“She did used to do that when she was alive.”
Ginger seems to have other means besides dimes to make her presence known.
Samantha Robenolt, another of Ginger’s granddaughters and a fellow
manager/bartender at the bar, has experienced some of the same things as her
sister, Amanda. Robenolt said her grandmother would often tap her on the leg to
get her attention. She did this to her family and friends, and Sams and Robenolt
have both experienced this sensation at the bar multiple times, with no visible source.
Robenolt and Sams have other reasons why they believe their grandmother’s
spirit is present at Ginger’s Place. There is a calendar on the wall with an
adjustable area to enter “today’s date” and the year, so the bartenders know
drinkers are of age when checking ID. The calendar has a tendency to change the
date on its own. Not to a random date, but to Sept. 27, Ginger’s birthday.
Further, both women have seen a beer sign on the back of the register flip up in
the air and over the tip jar. A new employee also witnessed the flip, then had
a strange feeling of a hand being run through his hair.
It isn’t just Ginger’s family that encounters her ghost. Another bartender
shared an interesting experience with a new patron to the bar.
“This woman I had never seen before came into the bar and ordered a drink,”
he said. “I poured it for her, and she asked about the woman behind the bar in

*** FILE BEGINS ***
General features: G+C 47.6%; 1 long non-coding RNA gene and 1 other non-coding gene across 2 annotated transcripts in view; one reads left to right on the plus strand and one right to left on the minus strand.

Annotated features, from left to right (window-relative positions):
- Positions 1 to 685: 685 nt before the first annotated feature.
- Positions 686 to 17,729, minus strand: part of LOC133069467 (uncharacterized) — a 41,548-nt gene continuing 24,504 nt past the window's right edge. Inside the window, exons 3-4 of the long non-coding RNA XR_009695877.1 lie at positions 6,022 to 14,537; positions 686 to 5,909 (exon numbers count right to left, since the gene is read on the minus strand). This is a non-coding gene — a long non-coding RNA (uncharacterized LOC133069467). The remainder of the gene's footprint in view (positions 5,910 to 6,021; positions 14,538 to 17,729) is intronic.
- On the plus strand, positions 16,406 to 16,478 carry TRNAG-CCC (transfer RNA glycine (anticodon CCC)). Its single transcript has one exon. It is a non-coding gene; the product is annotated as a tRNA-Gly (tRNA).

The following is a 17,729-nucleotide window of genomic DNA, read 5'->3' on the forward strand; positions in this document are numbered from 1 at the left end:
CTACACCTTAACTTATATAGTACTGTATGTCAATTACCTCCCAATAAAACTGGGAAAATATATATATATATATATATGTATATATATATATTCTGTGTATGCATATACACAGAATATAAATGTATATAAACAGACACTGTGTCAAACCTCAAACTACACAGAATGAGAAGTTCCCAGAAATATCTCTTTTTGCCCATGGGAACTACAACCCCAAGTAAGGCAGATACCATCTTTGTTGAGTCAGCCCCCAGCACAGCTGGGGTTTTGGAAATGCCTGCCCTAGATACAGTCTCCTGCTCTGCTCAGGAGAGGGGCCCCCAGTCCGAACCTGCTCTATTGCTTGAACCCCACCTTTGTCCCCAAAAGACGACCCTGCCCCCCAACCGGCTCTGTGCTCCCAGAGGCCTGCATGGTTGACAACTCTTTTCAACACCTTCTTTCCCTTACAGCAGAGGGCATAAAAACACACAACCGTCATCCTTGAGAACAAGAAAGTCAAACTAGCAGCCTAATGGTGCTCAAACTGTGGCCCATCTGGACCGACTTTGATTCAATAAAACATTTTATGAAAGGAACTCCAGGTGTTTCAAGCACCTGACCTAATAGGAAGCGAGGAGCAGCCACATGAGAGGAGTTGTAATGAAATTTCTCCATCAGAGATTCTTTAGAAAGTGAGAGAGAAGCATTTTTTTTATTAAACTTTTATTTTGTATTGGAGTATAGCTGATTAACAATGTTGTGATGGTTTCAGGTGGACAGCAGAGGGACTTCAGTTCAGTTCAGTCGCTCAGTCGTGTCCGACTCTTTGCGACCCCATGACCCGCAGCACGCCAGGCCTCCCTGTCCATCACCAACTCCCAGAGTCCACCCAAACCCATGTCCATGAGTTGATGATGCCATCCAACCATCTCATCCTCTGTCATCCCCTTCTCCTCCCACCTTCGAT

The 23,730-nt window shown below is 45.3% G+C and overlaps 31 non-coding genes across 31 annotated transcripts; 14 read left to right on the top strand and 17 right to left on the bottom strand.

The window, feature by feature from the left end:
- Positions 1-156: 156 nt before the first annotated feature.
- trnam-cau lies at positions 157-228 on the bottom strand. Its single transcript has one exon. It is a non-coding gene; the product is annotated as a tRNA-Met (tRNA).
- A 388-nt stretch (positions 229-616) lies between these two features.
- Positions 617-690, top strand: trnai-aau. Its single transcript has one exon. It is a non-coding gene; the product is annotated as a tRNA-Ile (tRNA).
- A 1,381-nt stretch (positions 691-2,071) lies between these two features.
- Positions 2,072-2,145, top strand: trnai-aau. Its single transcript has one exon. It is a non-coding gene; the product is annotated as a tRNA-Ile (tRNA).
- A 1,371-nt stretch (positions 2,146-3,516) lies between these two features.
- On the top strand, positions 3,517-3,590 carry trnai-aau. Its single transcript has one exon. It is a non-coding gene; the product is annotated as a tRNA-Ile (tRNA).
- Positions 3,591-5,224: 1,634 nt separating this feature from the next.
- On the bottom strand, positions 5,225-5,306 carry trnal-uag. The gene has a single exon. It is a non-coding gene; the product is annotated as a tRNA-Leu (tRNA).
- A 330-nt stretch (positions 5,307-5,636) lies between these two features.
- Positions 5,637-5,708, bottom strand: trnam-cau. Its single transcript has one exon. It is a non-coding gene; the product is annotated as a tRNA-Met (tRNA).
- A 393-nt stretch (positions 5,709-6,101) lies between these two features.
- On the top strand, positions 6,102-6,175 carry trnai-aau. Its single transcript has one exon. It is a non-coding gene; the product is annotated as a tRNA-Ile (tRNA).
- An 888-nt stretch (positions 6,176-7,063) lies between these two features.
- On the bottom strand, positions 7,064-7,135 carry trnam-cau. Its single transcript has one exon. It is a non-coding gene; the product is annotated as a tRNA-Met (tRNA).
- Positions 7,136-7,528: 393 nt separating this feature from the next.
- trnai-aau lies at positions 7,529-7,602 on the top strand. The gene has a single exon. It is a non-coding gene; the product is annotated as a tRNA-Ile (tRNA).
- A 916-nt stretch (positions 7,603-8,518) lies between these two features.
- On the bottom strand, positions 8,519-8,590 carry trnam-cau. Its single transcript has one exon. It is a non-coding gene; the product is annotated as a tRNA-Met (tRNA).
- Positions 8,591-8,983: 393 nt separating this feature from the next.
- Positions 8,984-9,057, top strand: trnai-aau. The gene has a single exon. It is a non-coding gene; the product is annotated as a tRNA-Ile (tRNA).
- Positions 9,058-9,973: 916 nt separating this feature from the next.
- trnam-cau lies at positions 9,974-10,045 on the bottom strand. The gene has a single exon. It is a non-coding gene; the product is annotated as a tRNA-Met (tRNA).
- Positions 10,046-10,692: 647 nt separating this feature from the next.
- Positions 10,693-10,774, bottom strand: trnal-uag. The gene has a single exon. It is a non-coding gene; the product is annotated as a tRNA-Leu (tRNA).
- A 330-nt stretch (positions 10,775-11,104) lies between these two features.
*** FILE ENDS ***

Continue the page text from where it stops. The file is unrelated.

the doorway who was staring at me. I turned around and saw a woman who I knew
was Ginger. She floated from the doorway to the back and vanished. I turned back around to the woman at the bar. The money for her tab was on the counter and
she was leaving. She was as white as a ghost.”
Others have claimed to see a female apparition the same height and size as
Ginger sometimes floating on air or walking through doors. When they catch a
glimpse of her out of the corner of their eyes, and go to investigate, she’s
While working on this story, Robenolt sent me a message that a friend of hers
had recently gone to the cigarette machine in the bar and bought a pack of
cigarettes. If you put only bills in the machine, it gives fifty cents change.
In this particular case, Samantha’s friend didn’t get her two quarters change
and never heard the change drop, so she checked the machine anyway. She found
three dimes, a pretty neat trick since Robenolt told me this particular machine
isn’t capable of giving dimes as change. Was someone playing a trick, or was
Ginger making her presence known again?
Whether tapping legs, flipping signs or dispensing dimes, Ginger’s ghost and
stories of other spirits at Ginger’s Place have drawn interest from many,
including some ghostly research groups. Fortunately, there is nothing malicious
about the reports of Ginger, or other alleged spirits. A medium visited the bar,
and claims that there are 13 different spirits residing there. Whether this is
true or not, I don’t know, but I do know that a bar can certainly serve up some
My paranormal team, Historic Haunts Investigations, plans to investigate the
building. After so generously sharing their stories, Ginger’s granddaughters
have graciously allowed us to set up an investigation. I am anxious to see what
we turn up, and find out more about Ginger and some of the other spirits. Maybe
I should empty my change purse first?